If you are considering enrolling at a private training institution, do your research to make sure the institution you select offers a program that meets your learning objectives and career goals.
Make an informed choice:
- Review the institution's website and program description.
- Look up the institution on the Private Training Institutions Branch (PTIB) Directory.
- Confirm program costs and tuition refund policy.
- Visit the institution (if possible).
- Talk to current/former students.
- Read online reviews.
- Research other comparable programs.
The PTIB Directory provides up-to-date information on certified and formerly certified private training institutions and the programs they offer.
Use the PTIB Directory to find out:
- Whether an institution is certified by PTIB and what type of certificate it holds (registration, interim designation or designation). Only institutions that hold a PTIB designation certificate can apply for Education Quality Assurance (EQA) designation and StudentAid BC (SABC) designation. Institutions need these designations to host international students or students requiring financial assistance through SABC.
- Whether a program has either been approved by PTIB or does not require approval. This is decided by PTIB. The distinction is important because only students enrolled in approved programs are eligible to make a claim on the Student Tuition Protection Fund in the event that your institution ceases to hold a certificate or misleads you regarding your program.
- Whether there have been any enforcement actions taken against the institution in the past two years. Enforcement actions include compliance orders, administrative penalties, certificate suspensions and cancellations, and injunctions.
Tuition and Fee Information
Institutions that hold a designation or interim designation certificate must either list tuition and related fees for each approved program on their website or provide a link to the PTIB Directory where the information can also be found.
Institutions must not charge more than $250 for a domestic student application fee or $1,000 for an international student application fee.
Student Enrolment Contracts
Institutions must comply with regulatory standards that govern the content and form of your enrolment contract.
Institutions are required to enter into written enrolment contracts with students enrolled in both approved programs and programs that do not require approval. Your enrolment contract must not be for a term of more than 18 months.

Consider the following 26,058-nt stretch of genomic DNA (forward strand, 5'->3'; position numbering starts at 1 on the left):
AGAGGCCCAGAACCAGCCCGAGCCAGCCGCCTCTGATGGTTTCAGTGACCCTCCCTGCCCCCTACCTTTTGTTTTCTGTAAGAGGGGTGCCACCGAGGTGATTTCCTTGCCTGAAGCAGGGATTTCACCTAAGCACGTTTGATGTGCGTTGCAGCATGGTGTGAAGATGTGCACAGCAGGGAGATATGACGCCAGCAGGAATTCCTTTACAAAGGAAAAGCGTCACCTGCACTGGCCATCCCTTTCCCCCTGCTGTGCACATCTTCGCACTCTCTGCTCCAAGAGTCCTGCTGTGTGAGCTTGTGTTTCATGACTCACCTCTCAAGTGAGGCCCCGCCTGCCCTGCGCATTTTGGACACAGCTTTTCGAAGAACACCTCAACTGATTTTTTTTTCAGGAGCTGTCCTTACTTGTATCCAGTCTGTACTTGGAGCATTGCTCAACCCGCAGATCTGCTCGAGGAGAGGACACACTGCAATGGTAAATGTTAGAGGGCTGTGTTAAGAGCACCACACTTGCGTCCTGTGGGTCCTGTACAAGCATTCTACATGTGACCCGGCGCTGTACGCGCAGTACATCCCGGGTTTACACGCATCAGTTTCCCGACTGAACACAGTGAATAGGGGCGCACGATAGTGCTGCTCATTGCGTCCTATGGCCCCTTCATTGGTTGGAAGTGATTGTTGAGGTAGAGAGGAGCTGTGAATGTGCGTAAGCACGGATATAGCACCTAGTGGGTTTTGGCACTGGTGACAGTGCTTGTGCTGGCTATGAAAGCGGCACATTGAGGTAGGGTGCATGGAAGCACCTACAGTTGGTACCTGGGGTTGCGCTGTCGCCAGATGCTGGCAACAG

Your enrolment contract for an approved program must be clear and understandable, and include:
- Information about your program, including admission requirements, start and end dates, hours of instruction, method of delivery and the credential to be granted on completion.
- A copy of the program outline.
- A breakdown of tuition and related fees.
- The institution's tuition refund policy.
Institutions are required to have a tuition refund policy that meets regulatory standards. This policy must be provided to you or posted on the institution's website before the institution can accept any tuition.
You may be entitled to a full refund if:
- The institution enrolls you in a program for which you do not meet the admission requirements and you have not misrepresented your knowledge or skills when applying for admission.
- If you change your mind and withdraw from the program within 7 days of both you and the institution signing the enrolment contract (provided it is before the start of the program).
- If the institution fails to provide the work experience within the contract term.
For more information on tuition refund standards, see the Private Training Act Policy Manual s. 3.2.2.
Institutions are required to have a number of student policies in place (attendance, dismissal, grade appeal, work experience, sexual misconduct, dispute resolution). These policies must be provided to students before the start of the program.
It is a good idea to familiarize yourself with the following required policies:
- Dispute resolution policy – this policy describes how a student complaint is to be handled and sets a 45 day limit from when the student makes the complaint to when the institution must give the student a written decision.
- Dismissal policy – this policy describes what constitutes reasonable grounds to dismiss a student and the process by which a student may be dismissed.
- Work experience policy – this policy describes how a student is placed and evaluated in a work experience (clinical placement, co-op, practicum, preceptorship) and the requirements for participation.
Keep copies of all records related to the program and the institution. This includes your application, letter of acceptance, enrolment contract, payment receipts, and any correspondence (e-mail, text messages, letters) you have with the institution leading up to your enrollment and during your program. You may wish to rely on these records should you find yourself in a dispute with the institution.